'In his 2004 novel, The Plot Against America, Roth precisely described the sinister and chilling nightmare in which the United States now finds itself' Bernard-Henri Levy
In 1997 Philip Roth won the Pulitzer Prize for American Pastoral. In 1998 he received the National Medal of Arts at the White House, and in 2002 the highest award of the American Academy of Arts and Letters, the Gold Medal in Fiction, previously awarded to John Dos Passos, William Faulkner and Saul Bellow, among others. He has twice won the National Book Award and the National Book Critics Circle Award. He has won the PEN/Faulkner Award three times. In 2005 The Plot Against America received the Society of American Historians' Prize for 'the outstanding historical novel on an American theme for 2003-2004'. Recently Roth received PEN's two most prestigious prizes: in 2006 the PEN/Nabokov Award 'for a body of work ... of enduring originality and consummate craftsmanship' and in 2007 the PEN/Saul Bellow Award for Achievement in American Fiction, given to a writer whose 'scale of achievement over a sustained career ... places him or her in the highest rank of American literature'. In 2011 Roth won the International Man Booker Prize. Roth is the only living American writer to have his work published in a comprehensive, definitive edition by the Library of America.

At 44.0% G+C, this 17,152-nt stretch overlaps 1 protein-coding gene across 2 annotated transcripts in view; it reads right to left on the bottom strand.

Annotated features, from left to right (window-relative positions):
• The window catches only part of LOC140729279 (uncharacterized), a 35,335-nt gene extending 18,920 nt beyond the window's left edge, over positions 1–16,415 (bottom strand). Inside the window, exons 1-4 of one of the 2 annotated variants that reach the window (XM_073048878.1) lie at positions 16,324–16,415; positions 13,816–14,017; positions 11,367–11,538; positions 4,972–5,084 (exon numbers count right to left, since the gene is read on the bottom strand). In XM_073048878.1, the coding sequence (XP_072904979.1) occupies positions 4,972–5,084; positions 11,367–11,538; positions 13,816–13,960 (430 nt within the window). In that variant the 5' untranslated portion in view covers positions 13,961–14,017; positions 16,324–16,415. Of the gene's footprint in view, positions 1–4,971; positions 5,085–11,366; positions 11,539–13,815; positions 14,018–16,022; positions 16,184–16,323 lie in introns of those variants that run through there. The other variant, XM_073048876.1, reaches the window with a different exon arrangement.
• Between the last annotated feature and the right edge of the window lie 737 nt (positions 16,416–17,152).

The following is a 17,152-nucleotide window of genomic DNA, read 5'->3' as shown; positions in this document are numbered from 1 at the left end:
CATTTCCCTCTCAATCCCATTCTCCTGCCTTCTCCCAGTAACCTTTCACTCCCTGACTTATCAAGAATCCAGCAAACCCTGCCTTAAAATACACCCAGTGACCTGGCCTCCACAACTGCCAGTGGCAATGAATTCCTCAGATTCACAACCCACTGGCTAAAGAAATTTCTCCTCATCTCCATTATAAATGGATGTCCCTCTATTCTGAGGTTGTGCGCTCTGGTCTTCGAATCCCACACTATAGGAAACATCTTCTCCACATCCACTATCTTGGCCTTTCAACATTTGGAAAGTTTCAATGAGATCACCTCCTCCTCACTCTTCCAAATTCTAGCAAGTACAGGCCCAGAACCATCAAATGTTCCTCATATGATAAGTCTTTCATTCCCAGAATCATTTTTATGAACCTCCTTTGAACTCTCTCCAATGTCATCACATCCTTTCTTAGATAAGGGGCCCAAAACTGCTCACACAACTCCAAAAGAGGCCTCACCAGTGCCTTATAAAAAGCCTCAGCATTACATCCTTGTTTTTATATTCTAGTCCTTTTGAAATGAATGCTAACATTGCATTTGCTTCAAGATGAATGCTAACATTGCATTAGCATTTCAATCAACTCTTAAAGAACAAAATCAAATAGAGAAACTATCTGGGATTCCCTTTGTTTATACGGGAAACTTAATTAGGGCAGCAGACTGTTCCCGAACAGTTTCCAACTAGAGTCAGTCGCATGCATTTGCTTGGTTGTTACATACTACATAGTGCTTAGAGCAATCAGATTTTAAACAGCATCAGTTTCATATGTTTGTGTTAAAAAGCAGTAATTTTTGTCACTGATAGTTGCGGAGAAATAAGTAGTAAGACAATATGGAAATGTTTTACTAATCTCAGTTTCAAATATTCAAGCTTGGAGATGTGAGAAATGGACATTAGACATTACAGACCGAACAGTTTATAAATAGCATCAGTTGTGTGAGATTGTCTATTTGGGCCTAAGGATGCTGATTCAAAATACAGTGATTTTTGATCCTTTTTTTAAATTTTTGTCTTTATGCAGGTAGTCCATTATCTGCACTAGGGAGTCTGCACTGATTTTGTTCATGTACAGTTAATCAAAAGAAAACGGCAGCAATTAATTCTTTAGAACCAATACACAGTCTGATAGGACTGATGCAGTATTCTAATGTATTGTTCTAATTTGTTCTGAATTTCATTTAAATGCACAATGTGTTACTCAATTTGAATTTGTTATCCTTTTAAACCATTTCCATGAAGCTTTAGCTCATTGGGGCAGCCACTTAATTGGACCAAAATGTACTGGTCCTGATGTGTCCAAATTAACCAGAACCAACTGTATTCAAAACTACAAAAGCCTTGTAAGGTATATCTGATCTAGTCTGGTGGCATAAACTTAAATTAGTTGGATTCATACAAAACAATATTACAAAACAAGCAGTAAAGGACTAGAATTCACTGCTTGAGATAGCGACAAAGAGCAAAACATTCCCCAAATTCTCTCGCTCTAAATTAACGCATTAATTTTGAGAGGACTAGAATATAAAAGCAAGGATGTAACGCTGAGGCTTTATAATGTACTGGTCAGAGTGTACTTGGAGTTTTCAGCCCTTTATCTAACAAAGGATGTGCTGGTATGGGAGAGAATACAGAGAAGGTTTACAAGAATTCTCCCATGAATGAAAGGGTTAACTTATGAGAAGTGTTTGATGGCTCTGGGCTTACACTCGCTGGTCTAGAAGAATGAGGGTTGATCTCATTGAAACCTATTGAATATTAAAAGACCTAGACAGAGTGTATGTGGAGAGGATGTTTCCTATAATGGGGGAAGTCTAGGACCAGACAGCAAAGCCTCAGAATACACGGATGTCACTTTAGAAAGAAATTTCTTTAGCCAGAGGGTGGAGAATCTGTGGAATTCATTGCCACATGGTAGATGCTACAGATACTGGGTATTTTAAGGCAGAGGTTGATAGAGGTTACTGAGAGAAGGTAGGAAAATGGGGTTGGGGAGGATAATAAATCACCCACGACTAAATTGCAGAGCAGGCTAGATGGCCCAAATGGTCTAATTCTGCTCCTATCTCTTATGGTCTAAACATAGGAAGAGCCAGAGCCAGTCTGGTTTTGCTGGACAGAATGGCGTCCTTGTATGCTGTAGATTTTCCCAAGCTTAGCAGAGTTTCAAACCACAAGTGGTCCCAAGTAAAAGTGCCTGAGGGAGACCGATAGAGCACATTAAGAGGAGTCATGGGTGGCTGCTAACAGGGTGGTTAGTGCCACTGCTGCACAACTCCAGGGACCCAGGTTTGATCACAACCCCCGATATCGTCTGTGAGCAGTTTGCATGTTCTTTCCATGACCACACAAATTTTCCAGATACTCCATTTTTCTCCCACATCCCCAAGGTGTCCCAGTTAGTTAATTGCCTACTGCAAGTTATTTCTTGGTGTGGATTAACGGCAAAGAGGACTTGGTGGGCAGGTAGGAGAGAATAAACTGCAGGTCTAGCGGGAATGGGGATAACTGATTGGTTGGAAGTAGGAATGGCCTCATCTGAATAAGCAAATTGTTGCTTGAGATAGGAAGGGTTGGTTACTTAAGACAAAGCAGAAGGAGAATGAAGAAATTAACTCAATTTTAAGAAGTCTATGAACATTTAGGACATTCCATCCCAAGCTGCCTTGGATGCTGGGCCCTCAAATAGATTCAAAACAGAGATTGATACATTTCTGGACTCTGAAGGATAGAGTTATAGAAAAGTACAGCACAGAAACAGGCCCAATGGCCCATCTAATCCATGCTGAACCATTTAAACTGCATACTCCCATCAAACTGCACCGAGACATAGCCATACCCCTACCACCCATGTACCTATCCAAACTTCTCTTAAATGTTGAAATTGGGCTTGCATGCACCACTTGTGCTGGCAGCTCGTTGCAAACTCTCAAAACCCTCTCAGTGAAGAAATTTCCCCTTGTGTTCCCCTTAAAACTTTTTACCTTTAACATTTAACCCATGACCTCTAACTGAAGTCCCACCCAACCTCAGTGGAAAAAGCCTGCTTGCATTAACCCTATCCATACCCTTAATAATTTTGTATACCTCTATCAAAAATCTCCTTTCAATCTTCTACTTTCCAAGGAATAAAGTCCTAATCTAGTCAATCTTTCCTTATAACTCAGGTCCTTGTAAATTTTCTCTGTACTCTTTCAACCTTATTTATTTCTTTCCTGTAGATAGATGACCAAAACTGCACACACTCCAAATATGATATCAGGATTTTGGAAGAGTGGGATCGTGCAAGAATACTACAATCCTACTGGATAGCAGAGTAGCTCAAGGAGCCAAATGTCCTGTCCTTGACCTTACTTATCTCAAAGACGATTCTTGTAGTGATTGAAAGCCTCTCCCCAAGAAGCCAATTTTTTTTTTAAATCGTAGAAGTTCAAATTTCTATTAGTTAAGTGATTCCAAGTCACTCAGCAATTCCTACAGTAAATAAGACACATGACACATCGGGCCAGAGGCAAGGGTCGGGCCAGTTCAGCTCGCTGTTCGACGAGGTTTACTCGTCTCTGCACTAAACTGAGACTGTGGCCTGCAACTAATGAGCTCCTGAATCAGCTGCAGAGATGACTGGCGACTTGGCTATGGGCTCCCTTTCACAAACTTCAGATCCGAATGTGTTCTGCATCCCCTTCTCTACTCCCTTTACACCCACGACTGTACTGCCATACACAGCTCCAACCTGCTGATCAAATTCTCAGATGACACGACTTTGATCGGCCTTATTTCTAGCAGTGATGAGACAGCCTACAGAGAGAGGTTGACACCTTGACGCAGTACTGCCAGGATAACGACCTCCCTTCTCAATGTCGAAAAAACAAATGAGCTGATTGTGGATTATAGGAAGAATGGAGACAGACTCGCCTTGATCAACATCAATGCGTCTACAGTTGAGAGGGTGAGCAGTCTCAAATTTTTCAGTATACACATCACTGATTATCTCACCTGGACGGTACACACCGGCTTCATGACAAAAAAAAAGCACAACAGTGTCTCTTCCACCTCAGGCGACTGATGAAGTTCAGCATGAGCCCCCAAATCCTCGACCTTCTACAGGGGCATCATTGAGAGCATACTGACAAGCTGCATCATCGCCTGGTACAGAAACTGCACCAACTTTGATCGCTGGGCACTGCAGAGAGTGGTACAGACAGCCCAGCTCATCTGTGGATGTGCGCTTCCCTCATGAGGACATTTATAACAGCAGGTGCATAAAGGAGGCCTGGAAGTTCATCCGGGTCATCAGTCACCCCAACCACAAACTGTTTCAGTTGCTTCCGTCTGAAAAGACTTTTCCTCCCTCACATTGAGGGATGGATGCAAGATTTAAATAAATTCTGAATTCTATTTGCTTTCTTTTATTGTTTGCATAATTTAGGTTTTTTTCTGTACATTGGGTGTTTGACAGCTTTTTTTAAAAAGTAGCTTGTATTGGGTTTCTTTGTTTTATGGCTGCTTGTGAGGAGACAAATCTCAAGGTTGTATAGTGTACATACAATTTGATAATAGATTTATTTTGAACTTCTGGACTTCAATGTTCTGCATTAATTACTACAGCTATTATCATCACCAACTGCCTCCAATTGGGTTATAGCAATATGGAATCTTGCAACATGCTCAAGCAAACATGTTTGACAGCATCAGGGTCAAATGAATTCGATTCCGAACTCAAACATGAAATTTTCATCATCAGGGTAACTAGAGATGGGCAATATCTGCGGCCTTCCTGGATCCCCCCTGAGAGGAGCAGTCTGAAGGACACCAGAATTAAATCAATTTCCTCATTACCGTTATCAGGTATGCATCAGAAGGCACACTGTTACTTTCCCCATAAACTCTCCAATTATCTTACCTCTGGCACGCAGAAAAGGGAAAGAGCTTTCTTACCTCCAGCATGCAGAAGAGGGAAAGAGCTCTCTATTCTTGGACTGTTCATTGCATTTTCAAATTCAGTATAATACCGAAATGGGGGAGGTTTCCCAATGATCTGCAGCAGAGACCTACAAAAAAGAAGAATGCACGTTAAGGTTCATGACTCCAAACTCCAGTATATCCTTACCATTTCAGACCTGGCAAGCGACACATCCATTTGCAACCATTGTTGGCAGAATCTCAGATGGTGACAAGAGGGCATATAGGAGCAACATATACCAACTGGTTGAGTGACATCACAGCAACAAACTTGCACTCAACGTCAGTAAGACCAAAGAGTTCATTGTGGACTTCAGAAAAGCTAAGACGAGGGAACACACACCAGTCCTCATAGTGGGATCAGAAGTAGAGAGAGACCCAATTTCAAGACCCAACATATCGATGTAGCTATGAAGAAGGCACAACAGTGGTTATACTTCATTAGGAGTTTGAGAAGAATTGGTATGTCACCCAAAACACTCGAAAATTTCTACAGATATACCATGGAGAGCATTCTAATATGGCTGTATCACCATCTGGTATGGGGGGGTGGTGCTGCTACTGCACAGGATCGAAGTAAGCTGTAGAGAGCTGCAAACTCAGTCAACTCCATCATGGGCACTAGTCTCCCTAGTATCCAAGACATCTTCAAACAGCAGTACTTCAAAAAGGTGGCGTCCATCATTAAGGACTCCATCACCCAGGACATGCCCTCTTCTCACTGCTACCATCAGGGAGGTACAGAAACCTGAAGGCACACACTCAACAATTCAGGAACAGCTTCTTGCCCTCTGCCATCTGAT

During his long career, Roth has shown himself a master at creating fictional doppelgangers. In this stunning novel, he creates a mesmerizing alternate world as well, in which Charles A. Lindbergh defeats FDR in the 1940 presidential election, and Philip, his parents and his brother weather the storm in Newark, N.J. Incorporating Lindbergh's actual radio address in which he accused the British and the Jews of trying to force America into a foreign war, Roth builds an eerily logical narrative that shows how isolationists in and out of government, emboldened by Lindbergh's blatant anti-Semitism (he invites von Rippentrop to the White House, etc.), enact new laws and create an atmosphere of religious hatred that culminates in nationwide pogroms. Historical figures such as Walter Winchell, Fiorello La Guardia and Henry Ford inhabit this chillingly plausible fiction, which is as suspenseful as the best thrillers and illustrates how easily people can be persuaded by self-interest to abandon morality. The novel is, in addition, a moving family drama, in which Philip's fiercely ethical father, Herman, finds himself unable to protect his loved ones, and a family schism develops between those who understand the eventual outcome of Lindbergh's policies and those who are co-opted into abetting their own potential destruction. Many episodes are touching and hilarious: young Philip experiences the usual fears and misapprehensions of a pre-adolescent; locks himself into a neighbor's bathroom; gets into dangerous mischief with a friend; watches his cousin masturbating with no comprehension of the act. In the balance of personal, domestic and national events, the novel is one of Roth's most deft creations, and if the lollapalooza of an ending is bizarre with its revisionist theory about the motives behind Lindbergh's anti-Semitism, it's the subtext about what can happen when government limits religious liberties in the name of the national interest that gives the novel moral authority. Roth's writing has never been so direct and accessible while retaining its stylistic precision and acute insights into human foibles and follies. (Oct. 5) Forecast: With its intriguing premise and thriller-tense plot, it's likely that this novel will broaden Roth's readership while instigating provocative debate. Copyright 2004 Reed Business Information.